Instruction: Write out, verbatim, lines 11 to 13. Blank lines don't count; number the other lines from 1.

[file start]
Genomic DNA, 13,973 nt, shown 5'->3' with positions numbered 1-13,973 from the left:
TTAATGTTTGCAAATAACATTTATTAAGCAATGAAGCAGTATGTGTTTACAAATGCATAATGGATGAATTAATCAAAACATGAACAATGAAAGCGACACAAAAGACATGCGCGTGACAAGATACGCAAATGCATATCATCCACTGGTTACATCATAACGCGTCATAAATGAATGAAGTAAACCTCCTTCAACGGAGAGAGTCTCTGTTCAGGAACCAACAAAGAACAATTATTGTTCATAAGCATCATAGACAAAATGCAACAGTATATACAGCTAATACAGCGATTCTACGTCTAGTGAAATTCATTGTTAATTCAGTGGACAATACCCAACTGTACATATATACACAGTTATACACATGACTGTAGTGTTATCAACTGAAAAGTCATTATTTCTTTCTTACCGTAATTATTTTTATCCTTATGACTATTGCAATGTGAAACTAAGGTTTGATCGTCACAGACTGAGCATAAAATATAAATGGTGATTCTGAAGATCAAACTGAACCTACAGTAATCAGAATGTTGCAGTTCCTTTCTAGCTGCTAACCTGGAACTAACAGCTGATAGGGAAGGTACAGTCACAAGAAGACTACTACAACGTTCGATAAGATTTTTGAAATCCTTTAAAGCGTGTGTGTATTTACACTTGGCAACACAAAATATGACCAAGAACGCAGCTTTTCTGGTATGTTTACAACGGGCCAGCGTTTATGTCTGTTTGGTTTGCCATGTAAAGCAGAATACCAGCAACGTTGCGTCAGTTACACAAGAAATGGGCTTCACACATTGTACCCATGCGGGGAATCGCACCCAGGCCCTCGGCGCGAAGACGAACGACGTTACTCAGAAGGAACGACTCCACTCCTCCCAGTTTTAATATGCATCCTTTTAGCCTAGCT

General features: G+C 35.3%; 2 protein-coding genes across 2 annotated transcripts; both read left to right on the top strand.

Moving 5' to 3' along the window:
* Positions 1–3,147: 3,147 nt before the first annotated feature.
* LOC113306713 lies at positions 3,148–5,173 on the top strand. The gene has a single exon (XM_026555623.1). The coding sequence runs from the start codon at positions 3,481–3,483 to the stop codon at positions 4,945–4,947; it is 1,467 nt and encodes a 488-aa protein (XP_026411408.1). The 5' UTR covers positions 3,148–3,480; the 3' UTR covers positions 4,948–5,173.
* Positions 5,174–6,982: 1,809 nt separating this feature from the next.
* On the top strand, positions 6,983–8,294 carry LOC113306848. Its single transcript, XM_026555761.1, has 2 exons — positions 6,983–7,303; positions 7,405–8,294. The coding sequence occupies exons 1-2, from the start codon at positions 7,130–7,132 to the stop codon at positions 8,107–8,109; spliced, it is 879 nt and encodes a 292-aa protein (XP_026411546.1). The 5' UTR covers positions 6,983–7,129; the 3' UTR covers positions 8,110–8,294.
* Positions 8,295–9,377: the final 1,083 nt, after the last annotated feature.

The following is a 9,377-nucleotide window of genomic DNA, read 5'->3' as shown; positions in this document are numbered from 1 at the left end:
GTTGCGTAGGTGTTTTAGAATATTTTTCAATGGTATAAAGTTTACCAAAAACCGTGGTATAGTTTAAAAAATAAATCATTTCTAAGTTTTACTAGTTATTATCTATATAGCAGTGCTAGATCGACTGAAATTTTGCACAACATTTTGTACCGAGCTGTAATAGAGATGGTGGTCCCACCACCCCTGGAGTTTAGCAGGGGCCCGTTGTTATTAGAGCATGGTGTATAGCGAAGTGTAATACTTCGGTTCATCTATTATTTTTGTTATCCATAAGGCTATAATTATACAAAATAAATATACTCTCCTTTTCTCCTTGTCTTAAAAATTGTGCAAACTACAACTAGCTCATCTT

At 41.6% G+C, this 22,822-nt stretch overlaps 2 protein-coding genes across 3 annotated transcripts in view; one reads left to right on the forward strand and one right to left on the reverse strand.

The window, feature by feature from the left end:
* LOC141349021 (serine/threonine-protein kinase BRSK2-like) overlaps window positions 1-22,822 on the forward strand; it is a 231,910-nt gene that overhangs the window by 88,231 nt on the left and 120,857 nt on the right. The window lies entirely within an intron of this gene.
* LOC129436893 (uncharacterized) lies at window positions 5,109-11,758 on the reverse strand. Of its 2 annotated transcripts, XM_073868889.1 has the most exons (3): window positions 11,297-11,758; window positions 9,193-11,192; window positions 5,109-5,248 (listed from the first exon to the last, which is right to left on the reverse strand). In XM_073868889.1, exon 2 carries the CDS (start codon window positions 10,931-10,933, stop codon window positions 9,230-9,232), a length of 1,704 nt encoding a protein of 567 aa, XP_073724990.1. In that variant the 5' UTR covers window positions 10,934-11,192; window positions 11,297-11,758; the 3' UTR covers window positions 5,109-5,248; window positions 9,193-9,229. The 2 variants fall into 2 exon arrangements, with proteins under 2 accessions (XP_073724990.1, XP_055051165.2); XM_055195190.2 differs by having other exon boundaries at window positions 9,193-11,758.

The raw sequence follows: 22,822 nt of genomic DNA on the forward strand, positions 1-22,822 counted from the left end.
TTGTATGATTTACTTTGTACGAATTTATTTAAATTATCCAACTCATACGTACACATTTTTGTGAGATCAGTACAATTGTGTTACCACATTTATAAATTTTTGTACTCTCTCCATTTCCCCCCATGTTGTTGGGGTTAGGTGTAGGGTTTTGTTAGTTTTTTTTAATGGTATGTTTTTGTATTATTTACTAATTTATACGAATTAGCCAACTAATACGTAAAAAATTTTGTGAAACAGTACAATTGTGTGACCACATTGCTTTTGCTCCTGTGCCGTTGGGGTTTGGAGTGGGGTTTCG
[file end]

GTTGCGTAGGTGTTTTAGAATATTTTTCAATGGTATAAAGTTTACCAAAAACCGTGGTATAGTTTAAAAAATAAATCATTTCTAAGTTTTACTAGTTATTATCTATATAGCAGTGCTAGATCGACTGAAATTTTGCACAACATTTTGTACCGAGCTGTAATAGAGATGGTGGTCCCACCACCCCTGGAGTTTAGCAGGGGCCCGTTGTTATTAGAGCATGGTGTATAGCGAAGTGTAATACTTCGGTTCATCTATTATTTTTGTTATCCATAAGGCTATAATTATACAAAATAAATATACTCTCCTTTTCTCCTTGTCTTAAAAATTGTGCAAACTACAACTAGCTCATCTT

At 41.6% G+C, this 22,822-nt stretch overlaps 2 protein-coding genes across 3 annotated transcripts in view; one reads left to right on the forward strand and one right to left on the reverse strand.

The window, feature by feature from the left end: